ORLANDO, Fla. — During Hispanic Heritage Month that runs from Sept. 15 to Oct. 15, Spectrum News is committed to bring you the stories of local Hispanic leaders making a difference in our Central Florida community.

Dr. Antonia Novello was the first woman and Hispanic to serve as the United States surgeon general.

  • Dr. Antonia Novello helped change face of medicine as surgeon general
  • She's the first Hispanic and woman to serve the position
  • She recalled how 'Hispanic' or 'Latino' didn't used to be identities

“I have a feeling that what I was doing at the time was something that put me in the eye of those looking,” said Novello in an interview with Spectrum News.

“If you don’t use what God gave you in the moment of crisis, then you don’t deserve to have been named Surgeon General of the United States,” she said.

Born in Fajardo, Puerto Rico, Novello helped change the face of medicine. Appointed surgeon general in 1990, she led significant research focusing on women and children’s health.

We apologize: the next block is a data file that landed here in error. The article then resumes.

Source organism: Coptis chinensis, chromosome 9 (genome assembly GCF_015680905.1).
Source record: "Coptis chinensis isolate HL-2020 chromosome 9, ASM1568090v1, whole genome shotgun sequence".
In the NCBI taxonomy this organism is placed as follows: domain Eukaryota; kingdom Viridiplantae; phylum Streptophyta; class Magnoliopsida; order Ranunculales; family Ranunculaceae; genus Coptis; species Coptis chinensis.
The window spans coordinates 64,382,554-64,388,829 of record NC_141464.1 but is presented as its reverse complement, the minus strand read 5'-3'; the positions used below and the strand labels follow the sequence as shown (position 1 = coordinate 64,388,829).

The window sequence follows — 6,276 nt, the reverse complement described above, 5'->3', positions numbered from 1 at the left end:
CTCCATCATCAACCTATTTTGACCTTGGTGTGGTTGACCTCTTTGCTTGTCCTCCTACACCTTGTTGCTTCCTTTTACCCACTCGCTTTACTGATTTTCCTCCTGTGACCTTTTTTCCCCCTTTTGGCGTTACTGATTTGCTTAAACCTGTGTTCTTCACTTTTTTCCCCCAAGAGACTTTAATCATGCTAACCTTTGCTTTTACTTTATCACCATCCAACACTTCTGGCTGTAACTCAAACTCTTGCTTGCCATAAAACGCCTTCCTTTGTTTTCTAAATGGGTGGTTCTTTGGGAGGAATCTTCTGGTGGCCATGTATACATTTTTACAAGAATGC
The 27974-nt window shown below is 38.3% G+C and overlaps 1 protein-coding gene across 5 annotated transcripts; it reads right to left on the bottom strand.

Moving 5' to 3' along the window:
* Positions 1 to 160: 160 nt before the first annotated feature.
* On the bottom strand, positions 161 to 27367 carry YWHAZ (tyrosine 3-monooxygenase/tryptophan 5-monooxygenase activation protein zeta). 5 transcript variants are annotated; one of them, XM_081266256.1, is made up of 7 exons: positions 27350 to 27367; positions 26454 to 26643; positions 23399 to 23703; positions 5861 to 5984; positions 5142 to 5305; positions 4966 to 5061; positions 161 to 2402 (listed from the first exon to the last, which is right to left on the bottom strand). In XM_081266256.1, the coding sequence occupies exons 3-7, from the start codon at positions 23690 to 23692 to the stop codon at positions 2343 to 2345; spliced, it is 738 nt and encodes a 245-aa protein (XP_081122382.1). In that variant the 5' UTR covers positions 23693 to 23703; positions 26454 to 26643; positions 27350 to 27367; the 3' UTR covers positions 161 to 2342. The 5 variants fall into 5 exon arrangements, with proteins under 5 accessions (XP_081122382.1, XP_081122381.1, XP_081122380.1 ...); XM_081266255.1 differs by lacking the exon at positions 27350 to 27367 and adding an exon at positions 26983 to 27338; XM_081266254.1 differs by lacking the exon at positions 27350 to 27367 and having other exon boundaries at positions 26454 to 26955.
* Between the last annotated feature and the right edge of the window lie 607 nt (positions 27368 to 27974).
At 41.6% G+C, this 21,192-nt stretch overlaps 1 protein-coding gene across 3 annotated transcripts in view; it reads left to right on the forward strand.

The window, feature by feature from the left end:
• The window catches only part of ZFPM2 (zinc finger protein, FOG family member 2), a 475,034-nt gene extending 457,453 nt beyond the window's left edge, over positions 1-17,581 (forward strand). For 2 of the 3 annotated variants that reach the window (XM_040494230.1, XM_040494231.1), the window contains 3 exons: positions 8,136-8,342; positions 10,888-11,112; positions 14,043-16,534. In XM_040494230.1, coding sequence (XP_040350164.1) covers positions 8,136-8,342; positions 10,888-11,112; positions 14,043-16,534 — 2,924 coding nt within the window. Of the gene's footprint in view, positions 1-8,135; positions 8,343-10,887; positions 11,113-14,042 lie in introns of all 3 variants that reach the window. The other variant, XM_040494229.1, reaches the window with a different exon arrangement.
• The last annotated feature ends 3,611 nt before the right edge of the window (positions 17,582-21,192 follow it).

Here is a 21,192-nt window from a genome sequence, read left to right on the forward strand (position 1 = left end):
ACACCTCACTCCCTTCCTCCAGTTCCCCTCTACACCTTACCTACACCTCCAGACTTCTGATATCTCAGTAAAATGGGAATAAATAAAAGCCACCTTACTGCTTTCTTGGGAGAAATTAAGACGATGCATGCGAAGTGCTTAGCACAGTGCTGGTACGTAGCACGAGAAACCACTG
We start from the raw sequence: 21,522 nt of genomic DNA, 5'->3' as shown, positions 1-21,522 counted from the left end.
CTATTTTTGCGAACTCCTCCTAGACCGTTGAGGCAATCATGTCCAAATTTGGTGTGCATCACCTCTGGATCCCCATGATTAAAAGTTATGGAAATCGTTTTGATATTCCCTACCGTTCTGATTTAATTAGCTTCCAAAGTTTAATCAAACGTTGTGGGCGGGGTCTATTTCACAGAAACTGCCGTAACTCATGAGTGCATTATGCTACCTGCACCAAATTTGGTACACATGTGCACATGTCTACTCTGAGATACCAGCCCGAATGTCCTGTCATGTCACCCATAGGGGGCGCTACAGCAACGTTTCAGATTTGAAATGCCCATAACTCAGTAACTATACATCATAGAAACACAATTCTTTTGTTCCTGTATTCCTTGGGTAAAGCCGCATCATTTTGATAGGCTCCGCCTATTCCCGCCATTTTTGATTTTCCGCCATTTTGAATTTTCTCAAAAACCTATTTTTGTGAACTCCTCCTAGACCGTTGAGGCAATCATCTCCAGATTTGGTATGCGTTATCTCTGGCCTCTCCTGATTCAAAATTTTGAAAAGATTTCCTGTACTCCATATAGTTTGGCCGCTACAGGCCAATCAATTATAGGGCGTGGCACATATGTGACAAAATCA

“I was in charge of finding out that AIDS was very much prevalent in children under the age of 5; I also wrote a book on women’s health,” she explained.

Novello remembers how back then, the term “Hispanic” or “Latino” was not a form of identity.

“Even the Centers for Disease Control had Latinos as 'others.' We didn’t even have a credential to identify us, although the AIDS epidemic was very much into the Latin community. So we’ve come a long way trying to establish ourselves,” she said.

Her life experience prepared her to face the worst, most recently with her homeland destroyed by Hurricane Maria.

“I have the feeling that the crisis of Sept. 11 of where I was the health commissioner of the state of New York during that time, and Maria has really prepared (me) for covering emergencies from what you learned from another one,” Novello said.

In the past year, Novello has traveled to Puerto Rico 17 times.

“First it was food and water, then it was taking care of the sick, and now, reconstruction.”

She said her heritage is what keeps her motivated to continue helping others.

“Someone asked me: 'What are you doing here? Which group called you?' I said, ‘Are you out of your mind? I’m Puerto Rican, my island needs me, I have knowledge, and I’m putting it exactly where I think it can be used.'”

Novello said in her free time, she enjoys time with friends, and even joked that as a Puerto Rican woman, she always has someone to talk to over coffee or lunch.